Chris Cornell, on a Personal Note

Posted: May 24, 2017 in 90s Music, Alternative, Grunge, Rock, Soundtracks
Tags: , , ,

Chris Cornell first invaded my ears back in the early 90s as frontman of Soundgarden – a Seattle band front and centre in the grunge music scene. Those formative years wouldn’t have been the same without that distinctive voice, his voice. Cornell’s vocals were what set them apart from the plethora of grunge bands trying to make it big at the time. His ability to hit such high octaves with perfect control, but also be raw and loud, gave him such versatility, and a sound that will always truly be his own (start video at 0:19) 

In Soundgarden’s early days, even before they “made it big” with 1994’s Superunknown, Cornell lived with musician Andrew Wood, of the band Mother Love Bone. After Wood died of a heroin overdose in 1990, Cornell got together with Wood’s bandmates, and wrote and produced a tribute album, under the name Temple of the Dog. It also featured backing vocals of newcomer Eddie (of yet-to-be-formed Pearl Jam.) The whole idea behind this entire project was friendship, so it’s no surprise I’ve made long-lasting friendships based on a mutual love for this powerful, anthemic track.

Soundgarden inevitably broke up in 1997, like the rest of the grunge bands. Cornell decided to kick off a solo career with 1999’s Euphoria Morning, which fared pretty well. As a solo artist, he also performed covers, appeared on soundtracks, and even had one of his albums produced by Timbaland (which did not fare well with his fans.) Point is, he was always experimenting, always making music, always in our ears. This track appeared in the movie Great Expectations – the one with Ethan Hawke and Gwyneth Paltrow. It was the best part of the movie, and revealed a much softer Cornell, reaffirming that he really was capable of anything.

If Cornell didn’t have enough going on already, in 2001 he joined ex-members of rock-metal band Rage Against the Machine, to form Audioslave. A hard rock band, similar in many ways to Soundgarden, just less grunge and more aggression. They were loud, but also musical. By this time, I was in University, a completely different phase in my life. But there he was – still ringing in my ears. This track is so incredibly haunting and proof that no matter how much noise was going on, Cornell’s voice could always rise above, and take the whole thing to another level.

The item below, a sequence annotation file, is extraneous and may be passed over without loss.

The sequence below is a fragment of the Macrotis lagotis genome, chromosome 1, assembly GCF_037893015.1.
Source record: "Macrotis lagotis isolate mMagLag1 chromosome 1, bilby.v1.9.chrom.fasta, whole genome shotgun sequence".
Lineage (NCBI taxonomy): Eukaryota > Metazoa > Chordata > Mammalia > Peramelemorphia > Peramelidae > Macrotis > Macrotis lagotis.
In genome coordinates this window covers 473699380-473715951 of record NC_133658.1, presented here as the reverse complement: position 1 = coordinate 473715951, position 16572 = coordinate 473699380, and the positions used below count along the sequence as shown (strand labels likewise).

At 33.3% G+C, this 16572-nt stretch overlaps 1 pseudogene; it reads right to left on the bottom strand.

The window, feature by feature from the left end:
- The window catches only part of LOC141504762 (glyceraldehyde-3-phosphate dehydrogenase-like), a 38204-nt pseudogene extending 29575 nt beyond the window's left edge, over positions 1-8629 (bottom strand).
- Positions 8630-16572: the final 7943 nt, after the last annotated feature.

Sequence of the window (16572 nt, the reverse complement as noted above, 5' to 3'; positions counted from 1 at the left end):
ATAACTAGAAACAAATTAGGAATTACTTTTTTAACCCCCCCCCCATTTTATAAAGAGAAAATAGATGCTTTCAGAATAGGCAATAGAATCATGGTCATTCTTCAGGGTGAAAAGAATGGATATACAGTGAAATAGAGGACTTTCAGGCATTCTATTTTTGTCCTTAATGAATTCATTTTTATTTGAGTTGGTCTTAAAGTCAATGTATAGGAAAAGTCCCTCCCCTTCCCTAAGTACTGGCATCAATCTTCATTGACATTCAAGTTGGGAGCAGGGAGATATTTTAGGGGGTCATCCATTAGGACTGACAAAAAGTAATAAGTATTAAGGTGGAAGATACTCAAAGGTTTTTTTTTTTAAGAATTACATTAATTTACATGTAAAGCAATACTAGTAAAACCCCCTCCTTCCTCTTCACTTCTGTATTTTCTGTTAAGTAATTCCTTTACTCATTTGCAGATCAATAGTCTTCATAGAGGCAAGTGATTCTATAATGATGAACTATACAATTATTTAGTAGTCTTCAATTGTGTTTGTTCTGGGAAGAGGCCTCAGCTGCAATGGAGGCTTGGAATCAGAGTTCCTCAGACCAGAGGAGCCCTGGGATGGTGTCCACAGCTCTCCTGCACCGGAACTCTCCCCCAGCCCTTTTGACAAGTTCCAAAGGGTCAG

I had the privilege of seeing Cornell play live 3 three times. Once as a solo act at a small venue in Hamilton. I drove through a snowstorm, in pitch black just to get there, and it was worth every second. The 2nd time was with Soundgarden on their reunion tour at an outdoor venue; when the sky turned gray, and they went into “Fell on Black Days,” the rain didn’t even matter. Lastly, a solo acoustic show at Massey Hall: just him, his guitar and a lot of incredible music. I went to this show all by myself, because I couldn’t miss this opportunity. I had goosebumps the entire time, and never felt I was there alone – Cornell, as usual, was right there.

There was never a time in my musical life that Cornell wasn’t doing something, or part of something. Everything he got involved with, somehow became a part of my life. A memory, a mood, a phase. It was comforting to know, no matter what he was doing, it would always resonate with me. When he performed live as a solo artist, the most remarkable thing was not only did fans get to see Cornell, but also Soundgarden, Temple of the Dog and Audioslave. So when Chris Cornell passed away on May 17th, not only was he gone, but he also took Soundgarden, Temple of the Dog, and Audioslave with him. As a music fan, that’s a whole lot of music to mourn.

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